Just A Hard-drive of Data

The scale of the leak from Mossack Fonseca compared to other recent leaks is staggering. 2.6TB of data, 11 and half million documents. WikiLeaks comes in at just 1.7GB – a drop in the ocean.

OK – let’s be honest you could fit all that data on a portable hard-drive you could buy in the high-street, so is it really that big? At it’s quickest speed you could fill the drive in just over two hours – but of course the reality is it would take much longer. In this case apparently over a year.

The information was released by the ‘source” over a year, and processed to be in a useful form in parallel over that time-frame too (Guardian). It’s well heck of a leak, and highlighted one massive hole is Mossack Fonseca IT security.

It’s A Hack – Really?

Mossack Fonseca themselves appear to be saying this took place outside their organisation – they got hacked, but I struggle to understand how a hack of this size could take place without anyone knowing. The most standard of defences would pick-up some level of intrusion, and basics for half savvy techy responsible for networking. For me this stinks of a disgruntled employee – which is of course the #1 cause of most security and data breaches. All unencrypted – ready to read? Mind blowing.

The level of IT Standard seemed to be a little lapse according to several sources too (Wired).

The Morality?

I was really annoyed, no I was angry, with Snowden (Business Insider). See I like my national security and that of our nation’s allies. If you are paid well to do a job, you do it. It’s your job. Protecting me, my friends and family. I understand there is collateral damage at times – but broadly it keeps the vast, vast, majority safe.

As a side note, I personally refuse to work for organisations I view as immoral – pay day lenders, call centres for PPI claims – I have no interest in working for them. There is always a questions of how you live, and how you make you living.  But I also understand I am lucky, and I have choices.

Mossack Fonseca on the other hand operated for the elite (note a twinge of jealously), however contributed, and I suspect condoned illegal activity, money laundering, tax evasions and a string of other immoral things. So hack away? Not quite – but I am not going to be angry about the leak or the people who did it, if and when, they reveal themselves.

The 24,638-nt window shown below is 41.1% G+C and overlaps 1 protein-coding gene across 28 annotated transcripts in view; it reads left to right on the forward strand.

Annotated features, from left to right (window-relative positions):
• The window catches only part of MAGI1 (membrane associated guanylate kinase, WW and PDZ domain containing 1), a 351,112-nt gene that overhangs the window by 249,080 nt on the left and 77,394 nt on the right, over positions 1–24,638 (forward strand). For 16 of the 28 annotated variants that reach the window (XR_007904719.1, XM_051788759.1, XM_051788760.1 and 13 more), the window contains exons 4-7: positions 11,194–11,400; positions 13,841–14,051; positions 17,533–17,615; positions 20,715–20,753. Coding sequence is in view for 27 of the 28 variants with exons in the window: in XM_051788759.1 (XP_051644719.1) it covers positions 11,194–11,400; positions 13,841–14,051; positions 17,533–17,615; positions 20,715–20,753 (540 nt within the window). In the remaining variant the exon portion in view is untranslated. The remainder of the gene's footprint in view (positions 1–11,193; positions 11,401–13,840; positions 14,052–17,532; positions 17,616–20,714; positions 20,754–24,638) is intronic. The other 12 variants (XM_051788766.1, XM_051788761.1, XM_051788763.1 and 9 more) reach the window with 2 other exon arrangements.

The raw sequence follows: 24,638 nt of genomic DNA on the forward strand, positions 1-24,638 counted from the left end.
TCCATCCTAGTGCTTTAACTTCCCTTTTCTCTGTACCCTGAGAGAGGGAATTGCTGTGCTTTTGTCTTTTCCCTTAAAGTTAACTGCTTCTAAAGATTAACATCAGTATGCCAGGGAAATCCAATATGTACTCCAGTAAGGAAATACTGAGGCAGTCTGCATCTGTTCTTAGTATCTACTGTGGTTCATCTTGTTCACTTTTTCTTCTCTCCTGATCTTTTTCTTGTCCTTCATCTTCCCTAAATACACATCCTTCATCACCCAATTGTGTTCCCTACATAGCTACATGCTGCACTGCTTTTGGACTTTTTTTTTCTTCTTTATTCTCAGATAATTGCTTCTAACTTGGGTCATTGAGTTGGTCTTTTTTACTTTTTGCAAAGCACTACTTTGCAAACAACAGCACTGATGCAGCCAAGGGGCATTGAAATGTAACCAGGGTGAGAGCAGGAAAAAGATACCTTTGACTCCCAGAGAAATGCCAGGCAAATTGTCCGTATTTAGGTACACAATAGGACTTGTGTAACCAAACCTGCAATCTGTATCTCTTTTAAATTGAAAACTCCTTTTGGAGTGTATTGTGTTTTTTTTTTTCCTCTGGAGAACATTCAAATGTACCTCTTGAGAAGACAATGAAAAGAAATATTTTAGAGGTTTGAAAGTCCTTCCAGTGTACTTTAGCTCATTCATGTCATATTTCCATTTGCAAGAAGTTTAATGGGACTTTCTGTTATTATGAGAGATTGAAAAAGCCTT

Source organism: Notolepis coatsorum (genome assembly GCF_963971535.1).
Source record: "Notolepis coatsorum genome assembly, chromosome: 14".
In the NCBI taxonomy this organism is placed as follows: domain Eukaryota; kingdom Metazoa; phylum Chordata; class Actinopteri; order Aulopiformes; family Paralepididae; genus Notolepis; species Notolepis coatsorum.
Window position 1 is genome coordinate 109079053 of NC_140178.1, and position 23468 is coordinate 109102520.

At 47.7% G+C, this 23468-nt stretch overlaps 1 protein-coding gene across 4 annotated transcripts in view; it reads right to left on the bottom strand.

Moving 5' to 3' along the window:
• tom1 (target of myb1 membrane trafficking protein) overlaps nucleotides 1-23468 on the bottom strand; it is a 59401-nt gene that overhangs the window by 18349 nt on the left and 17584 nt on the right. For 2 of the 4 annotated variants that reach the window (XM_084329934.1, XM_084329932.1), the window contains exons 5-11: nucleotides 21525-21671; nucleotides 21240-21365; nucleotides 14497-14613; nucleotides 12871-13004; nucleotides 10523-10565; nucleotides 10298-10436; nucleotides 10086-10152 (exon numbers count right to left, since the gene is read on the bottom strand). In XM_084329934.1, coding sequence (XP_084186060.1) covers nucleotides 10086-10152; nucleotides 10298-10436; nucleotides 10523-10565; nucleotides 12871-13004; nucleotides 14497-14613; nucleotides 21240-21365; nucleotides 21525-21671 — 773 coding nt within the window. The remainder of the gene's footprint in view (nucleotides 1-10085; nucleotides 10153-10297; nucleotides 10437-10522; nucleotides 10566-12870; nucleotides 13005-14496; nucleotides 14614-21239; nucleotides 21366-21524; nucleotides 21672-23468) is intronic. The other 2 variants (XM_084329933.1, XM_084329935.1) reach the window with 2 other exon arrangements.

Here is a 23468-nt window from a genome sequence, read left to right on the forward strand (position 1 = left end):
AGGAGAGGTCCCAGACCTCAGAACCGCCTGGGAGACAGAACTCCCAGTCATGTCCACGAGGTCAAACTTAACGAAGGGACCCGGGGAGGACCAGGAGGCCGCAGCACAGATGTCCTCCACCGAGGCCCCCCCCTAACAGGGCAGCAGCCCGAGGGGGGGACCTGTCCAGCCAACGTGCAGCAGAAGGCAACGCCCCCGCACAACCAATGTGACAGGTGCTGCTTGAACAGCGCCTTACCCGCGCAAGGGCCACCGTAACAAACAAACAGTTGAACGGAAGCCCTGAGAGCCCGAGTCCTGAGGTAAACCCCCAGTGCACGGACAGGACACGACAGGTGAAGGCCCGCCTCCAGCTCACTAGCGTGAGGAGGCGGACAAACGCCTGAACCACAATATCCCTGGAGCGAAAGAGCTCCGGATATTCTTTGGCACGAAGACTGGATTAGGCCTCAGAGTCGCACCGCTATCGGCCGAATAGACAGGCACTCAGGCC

Internet Of Transparency

This hack, or data leak, does have a moral standing, but I believe it is yet again a wake-up call to businesses, organisations and individuals that we are no longer an “internet of things” but an “internet of transparency”.

The company, Nuix, who analysed the data from Mossack Fonseca, say they kept the data on servers off the grid. It’s a little like telling a friend a secret – once you tell one person, it’s not long before the whole world knows. As soon as you plug your servers with data onto the internet – you just a few firewalls away from the entire world accessing your systems and data.

Invest, Check and Retain – Assure

Building good IT security is about knowing the risks, in this case MASSIVE. And then acting accordingly across the entire organisation. Implementing good process and procedure of how to protect what you have, and take action when necessary to stop or alert when things go wrong. This involves the entire business, starting at the top and working down. From a technical standpoint it’s about good investment – doing nothing is not an option.

  • Invest: Keep your important stuff secure – invest in good technology.
  • Test: But don’t just rely on good technology – regularly check it’s working with external security auditors and professionals.
  • Retain: People hold the key – literally they do, so retain and reward great people (and that’s not the ones that hold you to ransom over the technical abilities).
  • Assure: Don’t forget to seek assurances (and evidence) from your partners/suppliers who have your data too – you are just as strong as your weakest link.